Bus drivers not wearing uniforms as form of protest

Wearing street clothes shows dissatisfaction with management

A bus driver wears his black sweater instead of his uniform. Gina Rogers Photo
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Reported by Gina Rogers

November began with reports of Vancouver bus operators wearing, in one case, a Hawaiian shirt instead of the TransLink uniform, as part of an overtime and uniform ban.

Bus drivers have not been wearing uniforms as a form of protest since Nov.1 as part of job action. The job action escalated as talks broke down between the Unifor locals and Coast Mountain Bus Company. Judith Zaichkowsky a marketing professor at SFU whose interests include brand management said uniforms have a bigger effect on the drivers than the passengers.

A small revolt

“I think it relaxes the drivers more,” said Zaichkowsky in an email. “It gives the drivers more of an identity, that they are having some action against management, some small revolt in a way. For the customers’ part, people who ride the transit, people who know what’s going on, I think they’re just darn happy to see the bus, because there’s been a lot of bus disruptions.”

TransLink has two options when drivers cancel because of sickness or other reasons. They can ask existing drivers for overtime, or hire extra board workers.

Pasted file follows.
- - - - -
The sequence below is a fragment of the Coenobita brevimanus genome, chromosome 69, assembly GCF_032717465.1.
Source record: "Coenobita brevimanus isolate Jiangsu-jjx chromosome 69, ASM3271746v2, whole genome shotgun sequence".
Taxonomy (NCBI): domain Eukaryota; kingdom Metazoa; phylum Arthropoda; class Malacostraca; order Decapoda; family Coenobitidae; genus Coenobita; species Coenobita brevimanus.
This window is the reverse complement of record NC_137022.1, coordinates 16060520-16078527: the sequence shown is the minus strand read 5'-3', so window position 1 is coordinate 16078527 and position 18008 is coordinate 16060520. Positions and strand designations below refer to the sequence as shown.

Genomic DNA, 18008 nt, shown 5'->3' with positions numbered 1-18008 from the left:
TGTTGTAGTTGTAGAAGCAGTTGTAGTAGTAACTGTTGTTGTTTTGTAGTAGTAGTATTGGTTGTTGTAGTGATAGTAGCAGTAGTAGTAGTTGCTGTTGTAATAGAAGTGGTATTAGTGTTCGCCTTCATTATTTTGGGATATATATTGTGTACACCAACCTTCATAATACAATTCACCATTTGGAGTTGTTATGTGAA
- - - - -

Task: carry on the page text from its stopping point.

Christy Slusarenko, MoveUP Vice-President of Combined Units said,

“A uniform ban is one of many methods that can be used to generate public awareness about bargaining concerns with an employer. It is also a way of demonstrating solidarity”.

She said their members are encouraged to wear buttons to the same ends.

Bus drivers need to be identified

Ahmed El-Geneidy, professor at the McGill University School of Urban Planning, whose research interests include public transport operations.

“As long as they have something that  identifies them as drivers the uniform ban won’t endanger riders.” said El-Geneidy

El-Geneidy has one concern.

“Someone jumping in the driver’s seat and taking passengers anywhere without them knowing that they are kidnapped until they realize later on.” He said.

TransLink Spokesperson Ben Murphy said November 18, “The union needs to be more realistic about their wage demands. The union is still refusing to take part in mediation.”

 

 

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